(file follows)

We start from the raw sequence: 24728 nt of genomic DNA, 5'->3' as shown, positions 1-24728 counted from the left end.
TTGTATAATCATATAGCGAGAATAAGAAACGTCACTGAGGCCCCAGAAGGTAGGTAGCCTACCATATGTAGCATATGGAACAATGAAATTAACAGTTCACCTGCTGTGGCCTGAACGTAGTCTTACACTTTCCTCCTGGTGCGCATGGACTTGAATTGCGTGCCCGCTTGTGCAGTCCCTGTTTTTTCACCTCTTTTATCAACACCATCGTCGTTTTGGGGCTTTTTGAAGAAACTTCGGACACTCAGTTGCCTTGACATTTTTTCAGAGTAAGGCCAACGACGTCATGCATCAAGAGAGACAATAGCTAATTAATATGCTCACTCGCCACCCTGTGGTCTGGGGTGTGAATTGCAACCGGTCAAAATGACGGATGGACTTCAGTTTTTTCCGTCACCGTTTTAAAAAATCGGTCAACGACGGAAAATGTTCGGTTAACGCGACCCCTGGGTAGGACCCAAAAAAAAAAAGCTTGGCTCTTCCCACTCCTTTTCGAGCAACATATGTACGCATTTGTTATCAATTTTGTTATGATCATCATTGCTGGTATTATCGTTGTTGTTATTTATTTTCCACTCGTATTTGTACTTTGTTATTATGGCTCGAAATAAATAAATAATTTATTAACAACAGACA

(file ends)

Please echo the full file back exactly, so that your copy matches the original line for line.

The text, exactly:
We start from the raw sequence: 24728 nt of genomic DNA, 5'->3' as shown, positions 1-24728 counted from the left end.
TTGTATAATCATATAGCGAGAATAAGAAACGTCACTGAGGCCCCAGAAGGTAGGTAGCCTACCATATGTAGCATATGGAACAATGAAATTAACAGTTCACCTGCTGTGGCCTGAACGTAGTCTTACACTTTCCTCCTGGTGCGCATGGACTTGAATTGCGTGCCCGCTTGTGCAGTCCCTGTTTTTTCACCTCTTTTATCAACACCATCGTCGTTTTGGGGCTTTTTGAAGAAACTTCGGACACTCAGTTGCCTTGACATTTTTTCAGAGTAAGGCCAACGACGTCATGCATCAAGAGAGACAATAGCTAATTAATATGCTCACTCGCCACCCTGTGGTCTGGGGTGTGAATTGCAACCGGTCAAAATGACGGATGGACTTCAGTTTTTTCCGTCACCGTTTTAAAAAATCGGTCAACGACGGAAAATGTTCGGTTAACGCGACCCCTGGGTAGGACCCAAAAAAAAAAAGCTTGGCTCTTCCCACTCCTTTTCGAGCAACATATGTACGCATTTGTTATCAATTTTGTTATGATCATCATTGCTGGTATTATCGTTGTTGTTATTTATTTTCCACTCGTATTTGTACTTTGTTATTATGGCTCGAAATAAATAAATAATTTATTAACAACAGACA